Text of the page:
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Who’s Inspired Me

This chronological list is my way of paying homage to the tarot authors and teachers I’ve studied with since I got serious about tarot in 1998. I’ve also listed places and events, actual and virtual, where I’ve received inspiration. Click on the name to go to the website.

American Tarot Association: When I first went online in 1998 and searched for “tarot”, the ATA popped up near the top of the list. Its founder, John Gilbert, was my amiable and ever-encouraging mentor. Their education program filled in the holes left by my scattered self-teaching efforts. Doing readings on their Free Reading Network gave me invaluable experience in dealing with any and all types of questions. In 2003, I started a long-running series in their quarterly magazine called The Roots of Tarot, which forms the basis for the history section of this website.

Rebeccca Brents and Enchanted It was a lucky day in 1998 when Rebecca’s website popped up on one of those early internet searches. She was my first tarot teacher and mentor, knocking the metaphysical vagueness out of my readings with her tough-love critiques. The card meanings in her book Interpreting Tarot: Reading the Book of Life are some of the most practical and useful I’ve ever seen. Her astrological ezines help me surf the energies of the cosmos more efficiently.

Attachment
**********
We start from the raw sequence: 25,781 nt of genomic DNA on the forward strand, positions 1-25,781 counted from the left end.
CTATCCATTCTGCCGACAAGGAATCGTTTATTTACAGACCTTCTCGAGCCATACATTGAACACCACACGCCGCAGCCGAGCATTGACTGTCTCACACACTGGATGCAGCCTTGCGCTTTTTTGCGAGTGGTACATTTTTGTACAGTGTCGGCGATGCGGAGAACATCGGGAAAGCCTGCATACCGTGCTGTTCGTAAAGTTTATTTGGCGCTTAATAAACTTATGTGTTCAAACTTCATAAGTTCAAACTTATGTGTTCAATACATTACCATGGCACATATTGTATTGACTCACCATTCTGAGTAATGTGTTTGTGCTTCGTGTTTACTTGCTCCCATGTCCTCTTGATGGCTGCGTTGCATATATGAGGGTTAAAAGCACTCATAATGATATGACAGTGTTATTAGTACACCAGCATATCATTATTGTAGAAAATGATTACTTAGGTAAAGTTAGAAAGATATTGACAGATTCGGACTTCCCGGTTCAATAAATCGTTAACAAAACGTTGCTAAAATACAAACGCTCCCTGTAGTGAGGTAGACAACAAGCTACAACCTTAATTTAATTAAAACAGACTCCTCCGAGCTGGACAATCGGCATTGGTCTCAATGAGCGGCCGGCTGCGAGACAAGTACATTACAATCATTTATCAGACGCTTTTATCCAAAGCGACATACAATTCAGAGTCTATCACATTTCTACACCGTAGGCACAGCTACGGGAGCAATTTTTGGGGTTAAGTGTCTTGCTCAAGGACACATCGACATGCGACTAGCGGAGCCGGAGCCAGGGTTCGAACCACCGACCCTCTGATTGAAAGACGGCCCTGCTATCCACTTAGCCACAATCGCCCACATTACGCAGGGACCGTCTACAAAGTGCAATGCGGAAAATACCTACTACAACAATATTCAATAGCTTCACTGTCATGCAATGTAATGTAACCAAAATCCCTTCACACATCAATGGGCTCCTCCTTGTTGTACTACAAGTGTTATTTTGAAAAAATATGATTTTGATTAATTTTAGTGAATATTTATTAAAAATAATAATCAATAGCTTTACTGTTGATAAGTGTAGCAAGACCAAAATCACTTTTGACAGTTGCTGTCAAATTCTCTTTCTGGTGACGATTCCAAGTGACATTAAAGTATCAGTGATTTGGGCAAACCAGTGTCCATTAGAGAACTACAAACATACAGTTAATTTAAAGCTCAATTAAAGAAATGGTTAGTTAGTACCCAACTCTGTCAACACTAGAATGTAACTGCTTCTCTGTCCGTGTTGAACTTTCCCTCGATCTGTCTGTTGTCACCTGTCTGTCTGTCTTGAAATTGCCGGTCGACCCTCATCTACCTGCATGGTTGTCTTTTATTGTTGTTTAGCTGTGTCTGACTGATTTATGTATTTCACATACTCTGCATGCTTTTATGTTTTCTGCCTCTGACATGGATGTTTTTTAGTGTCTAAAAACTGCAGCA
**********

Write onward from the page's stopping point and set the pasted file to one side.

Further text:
James Wanless: The first in-person tarot workshop I ever attended was a weekend in 2000 with James and his Voyager Tarot in an eccentric house built around boulders and trees in the hills behind Santa Barbara. This was my first experience with letting the cards speak to me instead of applying book-learned meanings to the images. I never miss James’ visits to Paradise Found bookshop in Santa Barbara where he gives mini-workshops and high-energy readings a few times a year.

Tom Tadfor Little hosted a Tarot de Marseille class on Yahoo in 2001. I still have my class notes from this transformational experience. Much of what I learned from Tom infuses my reading and teaching style. I’ve used some of his exercises for the Cartomany section of this website. He co-wrote Understanding the Tarot Court with Mary Greer in 2004. According to his website, he’s changed his name and no longer lists tarot as one of his interests.